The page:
This copper pan is a great memento that will bring back memories as it helps recreate some of the amazing seafood recipes from the Algarve. These clam-shaped pans evenly cook food under low heat, and the side latches to help keep moisture inside so that the food is also steam cooked. This culinary device may be a bit bulky to bring home (especially on an airplane), but it’s well worth the effort.
Nearly every beach town sells seaside jewelry, and the Algarve is no different. Shell-inspired necklaces, earrings, and even bracelets or anklets are unique souvenirs that can be worn every day, and they make great gifts too.
Few things are more Portuguese than chouriço grilled over a flame lit by alcohol, specifically aguardente (which gets its name from “fiery water”). Assador means “spit” in English, as in rotisserie spit, and barro is the Portuguese word for mud—in this case, mud made from clay. Combine the two and voilà, a unique clay dish that works as a grill for sausages. Sure, you could use a regular grill to cook chouriço, but where is the fun in that?
What about bringing home a little spirit? While this is not the aguardente normally used in an assador de barro, it is a similar spirit, classified close to brandy. Medronho or Aguardente de Medronho is made from medronho berries grown on strawberry trees, found in the center of Algarve and Alentejo. You can purchase these very strong drinks from farmers and anyone else who harvests medronho berries for medronho liquor, and they are drunk in small doses, usually sipped out of shot glasses.
No matter where you visit in Portugal, piri piri is a good keepsake to remind you of your time and delicious dining experience. Algarve is also no stranger to this spicy, chili pepper sauce that makes special appearances in many dishes, especially the famous frango assado, or piri piri chicken.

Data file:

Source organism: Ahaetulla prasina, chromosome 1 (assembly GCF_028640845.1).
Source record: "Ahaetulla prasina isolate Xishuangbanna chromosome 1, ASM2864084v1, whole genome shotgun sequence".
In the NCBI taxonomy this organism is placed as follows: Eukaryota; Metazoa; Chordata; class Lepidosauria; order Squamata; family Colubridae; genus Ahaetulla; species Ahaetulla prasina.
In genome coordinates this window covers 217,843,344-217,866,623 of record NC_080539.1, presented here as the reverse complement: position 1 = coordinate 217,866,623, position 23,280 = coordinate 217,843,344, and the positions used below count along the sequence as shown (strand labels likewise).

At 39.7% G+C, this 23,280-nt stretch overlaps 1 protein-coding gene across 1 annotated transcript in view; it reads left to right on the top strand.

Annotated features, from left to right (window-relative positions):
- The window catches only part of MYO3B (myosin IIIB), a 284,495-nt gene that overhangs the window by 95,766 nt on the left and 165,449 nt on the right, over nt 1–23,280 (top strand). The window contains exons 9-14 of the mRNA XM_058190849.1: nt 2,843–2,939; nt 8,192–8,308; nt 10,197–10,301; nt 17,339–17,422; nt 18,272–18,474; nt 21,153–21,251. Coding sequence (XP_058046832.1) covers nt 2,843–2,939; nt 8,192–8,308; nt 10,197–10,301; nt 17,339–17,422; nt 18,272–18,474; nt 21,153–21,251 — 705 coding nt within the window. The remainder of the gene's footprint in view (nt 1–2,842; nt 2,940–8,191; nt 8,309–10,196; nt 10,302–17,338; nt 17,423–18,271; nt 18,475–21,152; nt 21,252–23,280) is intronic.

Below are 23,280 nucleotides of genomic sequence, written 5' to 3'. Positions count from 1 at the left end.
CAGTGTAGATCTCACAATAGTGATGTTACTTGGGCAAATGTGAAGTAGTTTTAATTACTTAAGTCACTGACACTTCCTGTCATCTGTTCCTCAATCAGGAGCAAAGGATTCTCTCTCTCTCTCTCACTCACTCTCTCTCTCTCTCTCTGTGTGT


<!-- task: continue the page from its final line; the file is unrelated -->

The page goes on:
Like the cataplana pan, a ceramic may be heavy and awkward to bring home, but the effort is worth considering as these souvenirs will remind you of the beautiful pottery that pops up all over the region, especially in some inland towns like Loulé. Pitchers, bowls, platters, plates and many other items, including home decorations, are easy to find and not always expensive to buy.
Azulejos are another souvenir that will remind anyone of their Portuguese vacation, as these ceramic tiles hold a special place in Portuguese culture. Azulejos adorn homes, restaurants, street signs, and public buildings, and souvenir shops sell tiles of all sizes.
Portugal is the largest cork producer in the world, and souvenirs shops are full of cork-made products, from purses and smaller coin purses to jewelry and even shoes. One of the most popular cork routes, through the Serra do Caldeirão, is also in Algarve, about 20 miles northeast of Faro.
Nearly every Portuguese recipe uses olive oil, and you can find some delicious varieties in Algarve, especially in the east near southwest Spain. Try it on salads with vinegar for a simple dressing, use it to flavor boiled potatoes, or add it on top of fish or meat for a true Mediterranean touch (even though Portugal is technically not Mediterranean).